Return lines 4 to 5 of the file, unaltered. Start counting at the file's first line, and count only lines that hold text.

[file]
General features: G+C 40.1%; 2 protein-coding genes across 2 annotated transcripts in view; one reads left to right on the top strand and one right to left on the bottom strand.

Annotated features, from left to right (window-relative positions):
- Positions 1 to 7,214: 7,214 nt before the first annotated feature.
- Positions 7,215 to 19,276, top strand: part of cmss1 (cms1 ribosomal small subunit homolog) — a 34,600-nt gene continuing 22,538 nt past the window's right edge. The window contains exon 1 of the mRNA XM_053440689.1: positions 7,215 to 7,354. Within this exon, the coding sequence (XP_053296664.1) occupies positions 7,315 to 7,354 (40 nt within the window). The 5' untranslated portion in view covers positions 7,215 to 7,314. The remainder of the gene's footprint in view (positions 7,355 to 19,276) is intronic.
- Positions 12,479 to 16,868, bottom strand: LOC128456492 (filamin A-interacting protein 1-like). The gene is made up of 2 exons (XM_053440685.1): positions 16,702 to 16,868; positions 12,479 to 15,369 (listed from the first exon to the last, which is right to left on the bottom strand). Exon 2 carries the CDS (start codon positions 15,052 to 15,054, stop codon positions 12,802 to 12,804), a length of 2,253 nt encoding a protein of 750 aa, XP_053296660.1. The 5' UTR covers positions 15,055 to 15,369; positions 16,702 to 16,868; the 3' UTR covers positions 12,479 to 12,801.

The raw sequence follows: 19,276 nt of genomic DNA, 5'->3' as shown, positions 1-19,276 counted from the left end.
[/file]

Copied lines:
- Positions 7,215 to 19,276, top strand: part of cmss1 (cms1 ribosomal small subunit homolog) — a 34,600-nt gene continuing 22,538 nt past the window's right edge. The window contains exon 1 of the mRNA XM_053440689.1: positions 7,215 to 7,354. Within this exon, the coding sequence (XP_053296664.1) occupies positions 7,315 to 7,354 (40 nt within the window). The 5' untranslated portion in view covers positions 7,215 to 7,314. The remainder of the gene's footprint in view (positions 7,355 to 19,276) is intronic.
- Positions 12,479 to 16,868, bottom strand: LOC128456492 (filamin A-interacting protein 1-like). The gene is made up of 2 exons (XM_053440685.1): positions 16,702 to 16,868; positions 12,479 to 15,369 (listed from the first exon to the last, which is right to left on the bottom strand). Exon 2 carries the CDS (start codon positions 15,052 to 15,054, stop codon positions 12,802 to 12,804), a length of 2,253 nt encoding a protein of 750 aa, XP_053296660.1. The 5' UTR covers positions 15,055 to 15,369; positions 16,702 to 16,868; the 3' UTR covers positions 12,479 to 12,801.